Quality statement 1: Access to antenatal care
Supporting women to attend their first antenatal ('booking') appointment by 10 weeks of pregnancy will enable early identification of potential risks and ensure that care is planned according to their needs. This may not always be possible as some women may be unaware of their pregnancy or may choose not to access antenatal care early. All women who present after 10 weeks of pregnancy should be supported to access antenatal care as soon as possible. Some pregnant women and their babies have a higher risk of adverse outcomes or have complex social factors and may need additional support to access antenatal care.
The following measures can be used to assess the quality of care or service provision specified in the statement. They are examples of how the statement can be measured, and can be adapted and used flexibly.
The proportion of booking appointments held by 10 weeks of pregnancy.
Numerator – the number in the denominator held by 10 weeks of pregnancy.
Denominator – the number of booking appointments.
Data source: NHS Digital's Maternity Services Data Set includes gestational age at the booking appointment and the NHS Digital's Maternity Services dashboard can be used to monitor performance and compare services.
a) Rates of maternal mortality.
Data source: Data can be collected from information recorded locally by healthcare professionals and provider organisations, for example, from antenatal care records on provider systems. The MBRRACE-UK Confidential Enquiries into Maternal Deaths and Morbidity reports on the number of maternal deaths attributed to pregnancy and non-pregnancy related causes.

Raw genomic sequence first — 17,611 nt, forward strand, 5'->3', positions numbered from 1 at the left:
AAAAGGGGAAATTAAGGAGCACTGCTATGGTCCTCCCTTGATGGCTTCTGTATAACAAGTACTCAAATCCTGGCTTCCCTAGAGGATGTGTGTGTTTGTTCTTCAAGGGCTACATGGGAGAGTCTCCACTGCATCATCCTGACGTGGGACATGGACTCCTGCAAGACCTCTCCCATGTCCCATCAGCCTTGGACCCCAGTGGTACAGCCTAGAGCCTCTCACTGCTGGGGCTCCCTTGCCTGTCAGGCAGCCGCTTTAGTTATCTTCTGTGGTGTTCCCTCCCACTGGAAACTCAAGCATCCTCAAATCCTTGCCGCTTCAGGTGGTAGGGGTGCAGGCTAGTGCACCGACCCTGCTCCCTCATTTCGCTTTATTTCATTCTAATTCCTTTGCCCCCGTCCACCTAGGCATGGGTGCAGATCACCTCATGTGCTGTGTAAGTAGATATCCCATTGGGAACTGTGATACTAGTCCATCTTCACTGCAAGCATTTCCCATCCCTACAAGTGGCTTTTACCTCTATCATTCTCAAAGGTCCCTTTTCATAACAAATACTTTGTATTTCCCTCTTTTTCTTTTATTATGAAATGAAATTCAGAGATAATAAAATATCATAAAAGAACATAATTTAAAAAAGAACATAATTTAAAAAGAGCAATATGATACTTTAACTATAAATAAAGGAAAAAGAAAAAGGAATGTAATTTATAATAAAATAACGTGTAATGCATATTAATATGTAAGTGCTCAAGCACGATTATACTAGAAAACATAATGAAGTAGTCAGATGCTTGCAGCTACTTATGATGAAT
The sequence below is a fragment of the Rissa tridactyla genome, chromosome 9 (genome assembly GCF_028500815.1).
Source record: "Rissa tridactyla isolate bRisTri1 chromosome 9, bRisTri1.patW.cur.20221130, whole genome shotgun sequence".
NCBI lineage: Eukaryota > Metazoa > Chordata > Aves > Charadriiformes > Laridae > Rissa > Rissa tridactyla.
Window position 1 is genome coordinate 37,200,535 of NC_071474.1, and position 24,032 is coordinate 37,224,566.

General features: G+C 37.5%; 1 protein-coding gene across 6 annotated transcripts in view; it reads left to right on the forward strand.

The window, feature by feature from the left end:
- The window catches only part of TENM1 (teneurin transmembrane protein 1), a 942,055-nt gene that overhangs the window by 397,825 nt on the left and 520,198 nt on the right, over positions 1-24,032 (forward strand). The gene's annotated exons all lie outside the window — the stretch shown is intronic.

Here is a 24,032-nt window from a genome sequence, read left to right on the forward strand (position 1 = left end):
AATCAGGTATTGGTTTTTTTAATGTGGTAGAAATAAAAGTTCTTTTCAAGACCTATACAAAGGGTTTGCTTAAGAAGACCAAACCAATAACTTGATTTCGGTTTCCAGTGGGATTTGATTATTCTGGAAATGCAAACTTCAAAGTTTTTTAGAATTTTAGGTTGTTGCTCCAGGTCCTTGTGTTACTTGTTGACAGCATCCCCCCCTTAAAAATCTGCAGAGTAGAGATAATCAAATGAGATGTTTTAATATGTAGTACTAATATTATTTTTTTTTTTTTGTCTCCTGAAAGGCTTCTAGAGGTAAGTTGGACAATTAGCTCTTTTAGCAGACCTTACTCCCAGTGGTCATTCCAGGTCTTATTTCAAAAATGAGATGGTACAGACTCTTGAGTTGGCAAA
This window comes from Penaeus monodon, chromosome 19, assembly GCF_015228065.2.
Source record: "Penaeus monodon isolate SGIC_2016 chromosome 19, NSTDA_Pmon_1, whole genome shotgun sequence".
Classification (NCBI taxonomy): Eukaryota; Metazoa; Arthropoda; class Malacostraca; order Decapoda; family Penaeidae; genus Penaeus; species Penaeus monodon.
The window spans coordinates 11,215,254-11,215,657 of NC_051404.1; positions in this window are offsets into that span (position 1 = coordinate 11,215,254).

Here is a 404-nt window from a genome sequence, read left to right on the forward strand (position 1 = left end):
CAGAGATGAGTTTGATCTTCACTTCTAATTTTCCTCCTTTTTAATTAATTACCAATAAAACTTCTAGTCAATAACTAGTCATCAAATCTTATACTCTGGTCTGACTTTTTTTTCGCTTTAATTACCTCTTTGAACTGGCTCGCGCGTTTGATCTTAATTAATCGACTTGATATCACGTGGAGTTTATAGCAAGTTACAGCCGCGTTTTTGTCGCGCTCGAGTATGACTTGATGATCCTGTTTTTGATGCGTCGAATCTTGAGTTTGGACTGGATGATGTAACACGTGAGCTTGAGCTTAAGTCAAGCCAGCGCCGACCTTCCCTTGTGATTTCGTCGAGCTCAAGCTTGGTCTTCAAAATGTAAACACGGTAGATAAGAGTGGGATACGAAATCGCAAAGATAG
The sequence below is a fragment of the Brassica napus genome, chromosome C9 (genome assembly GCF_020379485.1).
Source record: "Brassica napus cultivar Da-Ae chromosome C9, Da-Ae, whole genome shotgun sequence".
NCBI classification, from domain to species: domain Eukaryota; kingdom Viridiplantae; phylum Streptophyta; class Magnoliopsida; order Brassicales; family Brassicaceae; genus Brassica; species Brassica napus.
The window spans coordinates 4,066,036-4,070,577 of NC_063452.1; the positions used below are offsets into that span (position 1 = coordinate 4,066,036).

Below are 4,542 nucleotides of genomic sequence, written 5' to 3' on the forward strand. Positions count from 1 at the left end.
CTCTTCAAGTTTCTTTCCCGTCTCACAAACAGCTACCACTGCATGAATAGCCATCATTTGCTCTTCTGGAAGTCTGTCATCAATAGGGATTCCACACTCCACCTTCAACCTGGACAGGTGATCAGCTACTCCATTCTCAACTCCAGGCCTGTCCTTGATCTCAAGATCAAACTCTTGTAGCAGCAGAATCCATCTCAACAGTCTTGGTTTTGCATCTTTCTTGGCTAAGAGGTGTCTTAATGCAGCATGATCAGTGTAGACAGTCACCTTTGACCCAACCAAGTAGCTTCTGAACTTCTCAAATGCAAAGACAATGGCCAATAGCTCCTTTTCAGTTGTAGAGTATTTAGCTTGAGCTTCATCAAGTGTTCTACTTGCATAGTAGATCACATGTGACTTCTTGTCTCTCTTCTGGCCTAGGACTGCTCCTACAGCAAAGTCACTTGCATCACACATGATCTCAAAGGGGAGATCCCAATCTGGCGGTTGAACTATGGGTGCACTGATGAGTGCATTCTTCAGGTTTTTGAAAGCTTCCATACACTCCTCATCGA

b) Perinatal mortality rates.
Data source: Data can be collected from information recorded locally by healthcare professionals and provider organisations, for example, from antenatal care records. Trusts report on late fetal losses, stillbirths and neonatal deaths (up to 4 weeks of life) as part of reporting on perinatal mortality rates using the MBRRACE-UK National Perinatal Mortality Review Tool for ongoing audit. The NHS Digital Maternity Services dashboard can be used to monitor performance and compare services for stillbirth and neonatal mortality rates.
Service providers (NHS hospital trusts and community providers) ensure that local systems are in place to encourage pregnant women to access antenatal care by 10 weeks. They also ensure that a booking appointment can be arranged as soon as possible for women who access antenatal care after 10 weeks. They provide accessible information about pregnancy and antenatal care services, and a variety of options for women to start their antenatal care. Providers ensure that healthcare professionals have the skills and knowledge they need to support women who have a high risk of adverse outcomes or who have complex social factors to access antenatal care.
GPs and allied health professionals support and encourage pregnant women who want to continue the pregnancy to access antenatal care by discussing the need for antenatal care with them. They tell women that their partner can be involved according to her wishes, highlighting that it is her choice.
Midwives offer a booking appointment in the first trimester, ideally within 10 weeks of pregnancy. They offer women who access antenatal care after 10 weeks of pregnancy a booking appointment as soon as possible.